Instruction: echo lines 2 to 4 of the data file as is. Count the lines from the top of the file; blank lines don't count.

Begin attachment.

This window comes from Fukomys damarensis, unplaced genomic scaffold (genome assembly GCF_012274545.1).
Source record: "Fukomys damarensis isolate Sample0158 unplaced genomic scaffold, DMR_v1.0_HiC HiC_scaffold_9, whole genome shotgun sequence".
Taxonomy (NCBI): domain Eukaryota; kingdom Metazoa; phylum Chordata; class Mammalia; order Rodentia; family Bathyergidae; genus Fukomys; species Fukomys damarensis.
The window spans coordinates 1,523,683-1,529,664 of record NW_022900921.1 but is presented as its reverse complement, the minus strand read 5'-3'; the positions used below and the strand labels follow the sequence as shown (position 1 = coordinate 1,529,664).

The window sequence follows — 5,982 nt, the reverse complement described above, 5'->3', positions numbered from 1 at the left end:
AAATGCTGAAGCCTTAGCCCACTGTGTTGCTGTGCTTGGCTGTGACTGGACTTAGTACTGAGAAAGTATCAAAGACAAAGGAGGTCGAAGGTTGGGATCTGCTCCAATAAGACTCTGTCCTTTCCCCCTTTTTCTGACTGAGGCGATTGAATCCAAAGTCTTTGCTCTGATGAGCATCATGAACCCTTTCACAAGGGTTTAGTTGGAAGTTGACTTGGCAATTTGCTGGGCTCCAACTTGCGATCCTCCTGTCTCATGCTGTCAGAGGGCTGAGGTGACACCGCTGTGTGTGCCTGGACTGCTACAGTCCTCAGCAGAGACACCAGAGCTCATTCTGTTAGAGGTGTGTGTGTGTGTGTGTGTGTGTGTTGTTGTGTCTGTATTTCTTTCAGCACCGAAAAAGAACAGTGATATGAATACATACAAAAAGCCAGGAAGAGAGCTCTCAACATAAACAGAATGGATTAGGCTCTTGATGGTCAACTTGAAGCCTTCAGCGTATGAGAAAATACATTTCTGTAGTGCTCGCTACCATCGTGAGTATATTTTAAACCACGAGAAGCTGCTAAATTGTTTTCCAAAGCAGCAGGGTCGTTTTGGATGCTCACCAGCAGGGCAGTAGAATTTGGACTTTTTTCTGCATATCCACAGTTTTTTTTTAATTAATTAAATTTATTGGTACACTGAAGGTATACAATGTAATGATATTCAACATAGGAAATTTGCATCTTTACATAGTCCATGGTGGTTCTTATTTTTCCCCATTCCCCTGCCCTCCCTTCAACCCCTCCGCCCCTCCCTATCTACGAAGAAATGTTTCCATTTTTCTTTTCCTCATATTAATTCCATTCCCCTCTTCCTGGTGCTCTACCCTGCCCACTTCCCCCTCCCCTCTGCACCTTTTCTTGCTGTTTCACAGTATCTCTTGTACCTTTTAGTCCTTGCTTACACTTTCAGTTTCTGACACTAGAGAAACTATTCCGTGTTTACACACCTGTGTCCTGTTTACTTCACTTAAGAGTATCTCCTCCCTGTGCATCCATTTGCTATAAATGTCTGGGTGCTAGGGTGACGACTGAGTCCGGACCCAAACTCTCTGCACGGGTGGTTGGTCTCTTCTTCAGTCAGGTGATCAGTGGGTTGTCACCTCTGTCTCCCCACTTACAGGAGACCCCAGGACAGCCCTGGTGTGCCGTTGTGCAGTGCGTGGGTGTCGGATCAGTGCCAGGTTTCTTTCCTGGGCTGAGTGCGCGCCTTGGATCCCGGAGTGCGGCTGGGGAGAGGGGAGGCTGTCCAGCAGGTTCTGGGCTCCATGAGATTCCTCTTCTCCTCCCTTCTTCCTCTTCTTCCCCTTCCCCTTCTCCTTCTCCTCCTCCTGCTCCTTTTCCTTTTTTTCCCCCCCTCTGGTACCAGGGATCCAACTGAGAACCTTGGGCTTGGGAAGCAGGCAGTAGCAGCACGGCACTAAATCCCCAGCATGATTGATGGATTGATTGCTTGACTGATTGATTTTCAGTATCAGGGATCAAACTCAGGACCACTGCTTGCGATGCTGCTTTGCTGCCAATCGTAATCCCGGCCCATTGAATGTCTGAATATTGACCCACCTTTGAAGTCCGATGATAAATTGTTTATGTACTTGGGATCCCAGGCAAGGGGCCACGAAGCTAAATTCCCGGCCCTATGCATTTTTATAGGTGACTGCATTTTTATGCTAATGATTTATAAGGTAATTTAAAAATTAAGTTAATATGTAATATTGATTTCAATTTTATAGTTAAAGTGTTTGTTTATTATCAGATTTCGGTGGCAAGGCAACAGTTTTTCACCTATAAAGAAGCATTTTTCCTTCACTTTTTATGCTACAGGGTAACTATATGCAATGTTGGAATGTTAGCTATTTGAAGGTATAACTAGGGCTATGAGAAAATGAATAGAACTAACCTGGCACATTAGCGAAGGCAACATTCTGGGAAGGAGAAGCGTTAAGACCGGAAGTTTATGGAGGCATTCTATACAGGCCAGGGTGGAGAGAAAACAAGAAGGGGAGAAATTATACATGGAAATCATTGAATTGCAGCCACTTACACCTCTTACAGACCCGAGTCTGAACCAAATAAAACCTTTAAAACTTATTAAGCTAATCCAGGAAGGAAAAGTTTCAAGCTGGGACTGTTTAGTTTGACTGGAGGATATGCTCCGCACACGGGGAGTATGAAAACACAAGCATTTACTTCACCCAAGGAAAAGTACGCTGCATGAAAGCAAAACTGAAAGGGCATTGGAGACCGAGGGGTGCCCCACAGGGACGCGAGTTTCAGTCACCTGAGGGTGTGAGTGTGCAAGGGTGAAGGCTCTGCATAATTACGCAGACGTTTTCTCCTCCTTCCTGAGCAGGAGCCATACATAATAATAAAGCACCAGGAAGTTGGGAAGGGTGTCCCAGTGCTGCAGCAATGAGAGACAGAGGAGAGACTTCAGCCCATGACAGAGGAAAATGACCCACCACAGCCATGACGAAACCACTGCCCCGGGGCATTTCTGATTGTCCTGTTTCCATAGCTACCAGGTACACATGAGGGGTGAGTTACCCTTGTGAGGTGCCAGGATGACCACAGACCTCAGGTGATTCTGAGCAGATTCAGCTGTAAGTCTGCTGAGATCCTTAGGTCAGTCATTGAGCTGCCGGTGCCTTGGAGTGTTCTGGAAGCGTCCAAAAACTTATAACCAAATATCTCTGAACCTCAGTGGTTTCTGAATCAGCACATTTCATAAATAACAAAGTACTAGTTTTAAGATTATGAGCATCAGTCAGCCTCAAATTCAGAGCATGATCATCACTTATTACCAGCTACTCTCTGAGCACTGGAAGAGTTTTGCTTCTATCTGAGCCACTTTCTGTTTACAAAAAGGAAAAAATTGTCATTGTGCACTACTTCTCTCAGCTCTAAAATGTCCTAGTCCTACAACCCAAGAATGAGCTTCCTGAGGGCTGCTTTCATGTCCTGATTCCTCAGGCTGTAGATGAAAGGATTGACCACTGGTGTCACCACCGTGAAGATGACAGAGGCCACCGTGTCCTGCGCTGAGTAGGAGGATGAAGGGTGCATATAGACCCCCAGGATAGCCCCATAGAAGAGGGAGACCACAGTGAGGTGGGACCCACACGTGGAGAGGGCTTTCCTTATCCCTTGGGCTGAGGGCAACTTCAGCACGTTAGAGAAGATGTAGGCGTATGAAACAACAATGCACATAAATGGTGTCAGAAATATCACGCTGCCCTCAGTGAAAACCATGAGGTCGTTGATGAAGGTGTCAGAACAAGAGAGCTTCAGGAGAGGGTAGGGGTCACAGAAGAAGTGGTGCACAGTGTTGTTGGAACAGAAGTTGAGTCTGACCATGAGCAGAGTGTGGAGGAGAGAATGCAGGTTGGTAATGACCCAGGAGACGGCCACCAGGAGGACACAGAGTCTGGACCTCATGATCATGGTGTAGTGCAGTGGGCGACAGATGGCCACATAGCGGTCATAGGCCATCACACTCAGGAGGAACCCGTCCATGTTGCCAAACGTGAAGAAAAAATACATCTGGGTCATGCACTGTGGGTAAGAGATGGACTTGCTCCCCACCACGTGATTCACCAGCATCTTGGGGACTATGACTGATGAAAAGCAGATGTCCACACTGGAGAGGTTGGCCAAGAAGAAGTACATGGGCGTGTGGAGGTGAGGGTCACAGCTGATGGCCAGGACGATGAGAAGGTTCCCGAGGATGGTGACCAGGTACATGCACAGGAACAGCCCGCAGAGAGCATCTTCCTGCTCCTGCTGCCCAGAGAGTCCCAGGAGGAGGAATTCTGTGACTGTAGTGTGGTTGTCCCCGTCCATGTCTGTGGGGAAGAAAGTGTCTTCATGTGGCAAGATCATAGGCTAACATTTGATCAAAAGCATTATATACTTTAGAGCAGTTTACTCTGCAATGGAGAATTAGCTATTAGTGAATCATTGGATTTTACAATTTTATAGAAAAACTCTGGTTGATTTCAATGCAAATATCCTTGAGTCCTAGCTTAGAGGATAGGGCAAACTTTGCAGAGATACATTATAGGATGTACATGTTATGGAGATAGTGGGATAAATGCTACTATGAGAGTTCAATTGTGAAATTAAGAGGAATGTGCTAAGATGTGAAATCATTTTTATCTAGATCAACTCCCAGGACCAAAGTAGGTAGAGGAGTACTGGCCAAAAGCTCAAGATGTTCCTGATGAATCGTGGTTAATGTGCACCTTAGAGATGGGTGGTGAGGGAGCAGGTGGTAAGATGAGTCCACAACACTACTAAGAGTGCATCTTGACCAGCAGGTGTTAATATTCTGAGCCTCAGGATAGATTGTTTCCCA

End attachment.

Source record: "Fukomys damarensis isolate Sample0158 unplaced genomic scaffold, DMR_v1.0_HiC HiC_scaffold_9, whole genome shotgun sequence".
Taxonomy (NCBI): domain Eukaryota; kingdom Metazoa; phylum Chordata; class Mammalia; order Rodentia; family Bathyergidae; genus Fukomys; species Fukomys damarensis.
The window spans coordinates 1,523,683-1,529,664 of record NW_022900921.1 but is presented as its reverse complement, the minus strand read 5'-3'; the positions used below and the strand labels follow the sequence as shown (position 1 = coordinate 1,529,664).